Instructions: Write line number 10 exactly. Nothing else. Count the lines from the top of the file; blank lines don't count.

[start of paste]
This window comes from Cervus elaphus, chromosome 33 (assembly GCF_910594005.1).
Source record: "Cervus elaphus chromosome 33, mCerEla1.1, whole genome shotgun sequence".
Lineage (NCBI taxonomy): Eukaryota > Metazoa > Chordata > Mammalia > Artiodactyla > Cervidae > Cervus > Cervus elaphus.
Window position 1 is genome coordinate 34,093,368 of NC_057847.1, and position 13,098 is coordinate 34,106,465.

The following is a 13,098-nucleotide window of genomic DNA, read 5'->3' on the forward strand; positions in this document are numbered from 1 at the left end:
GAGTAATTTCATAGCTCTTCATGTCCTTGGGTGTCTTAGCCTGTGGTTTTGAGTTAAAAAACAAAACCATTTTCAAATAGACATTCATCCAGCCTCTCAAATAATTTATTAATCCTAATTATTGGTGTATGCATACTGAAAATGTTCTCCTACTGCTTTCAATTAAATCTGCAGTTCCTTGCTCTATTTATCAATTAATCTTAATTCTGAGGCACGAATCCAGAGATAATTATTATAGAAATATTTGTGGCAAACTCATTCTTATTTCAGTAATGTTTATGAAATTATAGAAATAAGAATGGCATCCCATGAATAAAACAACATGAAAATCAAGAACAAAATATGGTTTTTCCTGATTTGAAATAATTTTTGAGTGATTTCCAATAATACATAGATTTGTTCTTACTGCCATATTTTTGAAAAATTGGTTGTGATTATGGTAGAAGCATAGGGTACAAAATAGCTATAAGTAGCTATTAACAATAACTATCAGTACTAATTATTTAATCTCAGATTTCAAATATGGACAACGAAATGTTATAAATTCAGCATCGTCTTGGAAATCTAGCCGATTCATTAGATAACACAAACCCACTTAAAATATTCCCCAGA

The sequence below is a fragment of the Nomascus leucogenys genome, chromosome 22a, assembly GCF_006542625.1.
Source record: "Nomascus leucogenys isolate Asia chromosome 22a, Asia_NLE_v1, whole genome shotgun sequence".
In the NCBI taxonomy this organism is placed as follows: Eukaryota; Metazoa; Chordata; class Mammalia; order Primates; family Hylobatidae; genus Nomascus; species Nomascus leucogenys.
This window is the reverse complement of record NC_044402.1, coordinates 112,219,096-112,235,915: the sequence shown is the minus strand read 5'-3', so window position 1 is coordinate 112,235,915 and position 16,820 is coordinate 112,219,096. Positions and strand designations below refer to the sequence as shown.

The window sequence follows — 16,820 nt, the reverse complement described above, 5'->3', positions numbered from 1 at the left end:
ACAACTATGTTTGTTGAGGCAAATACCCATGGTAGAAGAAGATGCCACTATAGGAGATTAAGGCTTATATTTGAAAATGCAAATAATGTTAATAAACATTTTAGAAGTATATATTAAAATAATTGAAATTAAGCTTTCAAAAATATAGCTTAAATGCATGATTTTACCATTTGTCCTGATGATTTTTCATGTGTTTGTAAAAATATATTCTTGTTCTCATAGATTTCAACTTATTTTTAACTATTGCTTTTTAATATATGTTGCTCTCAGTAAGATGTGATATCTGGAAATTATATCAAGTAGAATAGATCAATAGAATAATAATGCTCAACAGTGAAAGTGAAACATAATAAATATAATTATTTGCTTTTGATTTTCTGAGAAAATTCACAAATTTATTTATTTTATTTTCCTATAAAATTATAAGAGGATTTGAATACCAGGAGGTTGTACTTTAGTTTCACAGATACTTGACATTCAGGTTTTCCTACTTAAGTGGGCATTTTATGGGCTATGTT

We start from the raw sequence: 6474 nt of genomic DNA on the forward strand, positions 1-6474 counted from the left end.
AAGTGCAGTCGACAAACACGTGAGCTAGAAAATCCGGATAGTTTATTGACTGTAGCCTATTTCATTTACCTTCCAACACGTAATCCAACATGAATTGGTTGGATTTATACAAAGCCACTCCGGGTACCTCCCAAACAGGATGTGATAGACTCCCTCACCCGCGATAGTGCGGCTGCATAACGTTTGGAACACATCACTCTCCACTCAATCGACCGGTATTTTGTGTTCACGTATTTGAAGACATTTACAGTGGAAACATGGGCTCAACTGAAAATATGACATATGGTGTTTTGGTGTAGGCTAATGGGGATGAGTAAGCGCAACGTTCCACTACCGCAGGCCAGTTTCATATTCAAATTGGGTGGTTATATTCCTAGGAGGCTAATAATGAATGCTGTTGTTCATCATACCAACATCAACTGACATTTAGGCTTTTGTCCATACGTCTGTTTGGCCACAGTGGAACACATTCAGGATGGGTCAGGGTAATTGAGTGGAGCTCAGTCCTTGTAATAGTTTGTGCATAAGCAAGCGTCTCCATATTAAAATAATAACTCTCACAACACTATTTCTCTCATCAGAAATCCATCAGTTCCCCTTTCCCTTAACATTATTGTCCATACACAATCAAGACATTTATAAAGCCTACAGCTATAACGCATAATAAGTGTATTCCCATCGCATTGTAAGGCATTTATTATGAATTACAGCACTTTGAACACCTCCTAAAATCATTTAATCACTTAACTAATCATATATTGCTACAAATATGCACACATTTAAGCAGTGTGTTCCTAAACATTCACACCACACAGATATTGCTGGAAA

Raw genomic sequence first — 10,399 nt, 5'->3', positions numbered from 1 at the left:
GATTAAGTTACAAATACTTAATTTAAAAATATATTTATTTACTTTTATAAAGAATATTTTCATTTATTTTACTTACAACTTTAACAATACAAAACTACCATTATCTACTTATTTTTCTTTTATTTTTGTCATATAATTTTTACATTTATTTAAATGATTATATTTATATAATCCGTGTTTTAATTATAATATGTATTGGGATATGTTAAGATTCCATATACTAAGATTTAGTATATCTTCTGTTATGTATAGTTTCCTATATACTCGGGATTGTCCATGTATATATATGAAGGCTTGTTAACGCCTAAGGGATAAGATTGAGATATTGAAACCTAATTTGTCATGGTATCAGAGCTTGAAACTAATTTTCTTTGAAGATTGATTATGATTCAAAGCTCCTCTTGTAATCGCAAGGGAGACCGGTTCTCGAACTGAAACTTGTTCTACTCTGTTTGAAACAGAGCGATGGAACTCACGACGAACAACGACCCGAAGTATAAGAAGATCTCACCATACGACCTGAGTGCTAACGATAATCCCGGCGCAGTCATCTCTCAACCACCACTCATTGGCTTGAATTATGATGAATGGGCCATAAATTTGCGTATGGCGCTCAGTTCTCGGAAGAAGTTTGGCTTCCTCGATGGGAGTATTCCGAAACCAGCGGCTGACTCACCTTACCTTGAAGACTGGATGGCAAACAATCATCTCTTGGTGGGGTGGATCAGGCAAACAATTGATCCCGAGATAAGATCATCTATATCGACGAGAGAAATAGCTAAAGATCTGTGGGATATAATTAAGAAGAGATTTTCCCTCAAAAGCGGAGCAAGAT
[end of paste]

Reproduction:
This window is the reverse complement of record NC_044402.1, coordinates 112,219,096-112,235,915: the sequence shown is the minus strand read 5'-3', so window position 1 is coordinate 112,235,915 and position 16,820 is coordinate 112,219,096. Positions and strand designations below refer to the sequence as shown.